My Manager Is Bullying Me?

Question to Ask the Workplace Doctors about Bully HR manager:

I have had many various types of occurrences with my manager who is also part of our HR department. Some of them include the following: -I was speaking with another employee about his/her vacation, and my manager told me to talk about it on my own time. Yet, I would have to listen to her about her vacations, weekends, etc. -She has constantly sent e-mails to our team (a group of staff) asking if something had been replied to, knowing that I was solely responsible for replying to FAQ’s. I would always forward my original response, which she was copied into and state yes, this was replied to within xx amount of minutes after it was received. -She constantly asks me, what are you working on? When I was working on a large revenue-generating project, she told me to get my priorities straight and to put that project aside and work on non-revenue generating work. -Another time, I was working on a project that involved transferring data to a certain type of file. My manager gave me the printed instructions she had and I did exactly as it stated. It did not work. I sent an e-mail to our team asking for help. One staff member said they would help me with it the following morning due to time differences.

The following morning, another manager, who required this file, asked my manager if this was completed. My manager in front of everyone questioned me why it wasn’t completed. I said to her that I did everything you told me to do and it did not work. She blamed me and then sent an e-mail to our team stating that this was unacceptable and it makes our team look bad. The only specific name she mentioned was mine. I completed the research work within 24hrs and the only part that failed was the instructions she gave me to transfer the file. -We have a wall posted with compliments to named staff members from clients. A client advised me that they sent an e-mail to our president and my manager complementing me on my hard work. I never saw a copy of that e-mail nor was it ever posted or forwarded to all staff, as is the policy. -Most recently she called me a liar in front of staff members and said that if she felt I was lying to her, she would call me a liar again, and if I wanted to, go find another job. There are too many other incidents to list.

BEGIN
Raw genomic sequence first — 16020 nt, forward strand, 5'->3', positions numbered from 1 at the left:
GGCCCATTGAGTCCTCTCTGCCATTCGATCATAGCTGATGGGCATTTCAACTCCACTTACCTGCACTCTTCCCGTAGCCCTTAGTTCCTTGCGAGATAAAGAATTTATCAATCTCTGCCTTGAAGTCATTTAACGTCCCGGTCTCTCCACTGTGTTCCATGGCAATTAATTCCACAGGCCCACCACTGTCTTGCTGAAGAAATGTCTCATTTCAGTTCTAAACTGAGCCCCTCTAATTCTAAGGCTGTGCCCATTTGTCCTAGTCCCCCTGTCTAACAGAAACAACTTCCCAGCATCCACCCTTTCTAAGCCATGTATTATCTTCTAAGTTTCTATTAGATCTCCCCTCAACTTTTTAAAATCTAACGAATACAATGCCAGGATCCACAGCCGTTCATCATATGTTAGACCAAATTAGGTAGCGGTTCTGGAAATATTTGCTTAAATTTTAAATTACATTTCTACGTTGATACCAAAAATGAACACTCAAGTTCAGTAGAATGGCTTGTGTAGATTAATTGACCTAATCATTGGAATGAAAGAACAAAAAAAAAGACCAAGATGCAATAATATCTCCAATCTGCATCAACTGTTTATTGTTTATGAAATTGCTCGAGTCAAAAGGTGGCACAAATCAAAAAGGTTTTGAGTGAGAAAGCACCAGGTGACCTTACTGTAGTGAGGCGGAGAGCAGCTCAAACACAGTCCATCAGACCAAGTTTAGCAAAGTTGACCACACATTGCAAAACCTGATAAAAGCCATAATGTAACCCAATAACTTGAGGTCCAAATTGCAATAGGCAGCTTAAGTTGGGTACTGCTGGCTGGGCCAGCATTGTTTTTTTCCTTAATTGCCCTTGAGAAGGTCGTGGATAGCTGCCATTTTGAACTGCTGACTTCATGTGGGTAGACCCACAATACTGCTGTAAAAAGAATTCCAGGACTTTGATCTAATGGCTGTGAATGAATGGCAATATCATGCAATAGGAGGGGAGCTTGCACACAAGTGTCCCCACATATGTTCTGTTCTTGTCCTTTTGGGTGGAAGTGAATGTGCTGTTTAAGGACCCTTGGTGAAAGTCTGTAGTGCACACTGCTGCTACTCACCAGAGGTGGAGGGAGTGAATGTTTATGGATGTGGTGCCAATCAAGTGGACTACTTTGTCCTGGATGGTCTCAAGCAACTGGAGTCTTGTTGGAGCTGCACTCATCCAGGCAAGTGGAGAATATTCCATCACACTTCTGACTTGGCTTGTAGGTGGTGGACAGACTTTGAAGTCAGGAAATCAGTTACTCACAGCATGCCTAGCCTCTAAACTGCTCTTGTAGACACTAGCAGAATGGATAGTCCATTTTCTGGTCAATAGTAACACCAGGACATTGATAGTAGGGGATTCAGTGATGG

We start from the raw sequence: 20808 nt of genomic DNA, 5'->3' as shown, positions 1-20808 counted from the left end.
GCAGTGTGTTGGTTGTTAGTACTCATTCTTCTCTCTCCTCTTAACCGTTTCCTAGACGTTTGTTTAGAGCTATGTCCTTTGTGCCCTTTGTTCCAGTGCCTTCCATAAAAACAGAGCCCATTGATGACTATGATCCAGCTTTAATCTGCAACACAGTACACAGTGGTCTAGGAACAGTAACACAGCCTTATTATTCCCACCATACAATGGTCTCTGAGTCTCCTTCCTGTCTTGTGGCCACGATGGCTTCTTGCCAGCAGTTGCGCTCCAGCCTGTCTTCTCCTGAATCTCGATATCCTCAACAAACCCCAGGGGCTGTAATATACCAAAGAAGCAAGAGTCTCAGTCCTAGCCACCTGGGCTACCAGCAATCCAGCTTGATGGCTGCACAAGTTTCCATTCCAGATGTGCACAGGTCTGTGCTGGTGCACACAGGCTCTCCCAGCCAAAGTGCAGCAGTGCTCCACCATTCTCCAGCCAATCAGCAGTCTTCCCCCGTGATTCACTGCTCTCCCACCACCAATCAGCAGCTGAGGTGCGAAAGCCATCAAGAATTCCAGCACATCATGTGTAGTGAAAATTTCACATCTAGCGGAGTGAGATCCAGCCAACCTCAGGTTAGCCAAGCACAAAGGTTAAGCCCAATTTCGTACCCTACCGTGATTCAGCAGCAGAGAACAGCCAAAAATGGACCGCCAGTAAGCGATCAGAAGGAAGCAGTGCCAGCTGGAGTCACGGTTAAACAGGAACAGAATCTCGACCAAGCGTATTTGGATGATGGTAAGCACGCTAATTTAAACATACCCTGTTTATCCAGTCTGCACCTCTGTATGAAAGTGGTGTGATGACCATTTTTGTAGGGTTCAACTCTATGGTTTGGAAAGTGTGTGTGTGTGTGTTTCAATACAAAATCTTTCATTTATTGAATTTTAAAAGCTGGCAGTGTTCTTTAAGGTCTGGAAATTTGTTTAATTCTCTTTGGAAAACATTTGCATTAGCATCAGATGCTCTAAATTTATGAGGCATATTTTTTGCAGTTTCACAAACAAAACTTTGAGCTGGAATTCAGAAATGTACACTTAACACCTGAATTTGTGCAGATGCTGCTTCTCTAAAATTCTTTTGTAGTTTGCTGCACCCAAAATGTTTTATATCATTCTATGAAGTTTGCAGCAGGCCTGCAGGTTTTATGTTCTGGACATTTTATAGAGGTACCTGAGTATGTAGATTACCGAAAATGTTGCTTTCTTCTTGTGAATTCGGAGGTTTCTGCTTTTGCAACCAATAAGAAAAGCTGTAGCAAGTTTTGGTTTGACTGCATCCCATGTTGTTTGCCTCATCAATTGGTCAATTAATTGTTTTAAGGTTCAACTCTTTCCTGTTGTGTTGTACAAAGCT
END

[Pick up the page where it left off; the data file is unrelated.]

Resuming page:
Signed, Bossed By A Bully

Dear Bossed By A Bully:

From the instances you describe, it is clear that you and your manager do not see eye-to-eye and most probably neither she nor you are happy with your working relationship. Can this be remedied? I don’t know. But it is worth a try. Usually subordinates can request a performance review and can resolve performance and managerial problems, and scheduling a review might be a time for you to voice your concerns.

However, in your case, I recommend what might be called a mutual performance review. Other than trying to follow and comply with your manager’s instructions and criticisms, nowhere in your e-mail do you describe how you have tried to resolve the problems your boss has with you and you with her. You don’t say if you have asked for a candid time-out confrontation. Since she is connected with your Human Resources Department, you probably can’t go to HR for help. But you can go to her directly and request that a neutral third party sit in on a face-to-face meeting with her and act as a mediator.Whether of not you can schedule a three-party meeting, I favor one-on-one with you manager in which you might state that if you and she cannot resolve her obvious dissatisfaction with you and what you see as her bullying behavior, you will take you concerns above her. I think it is always wise to inform your manager before you go above.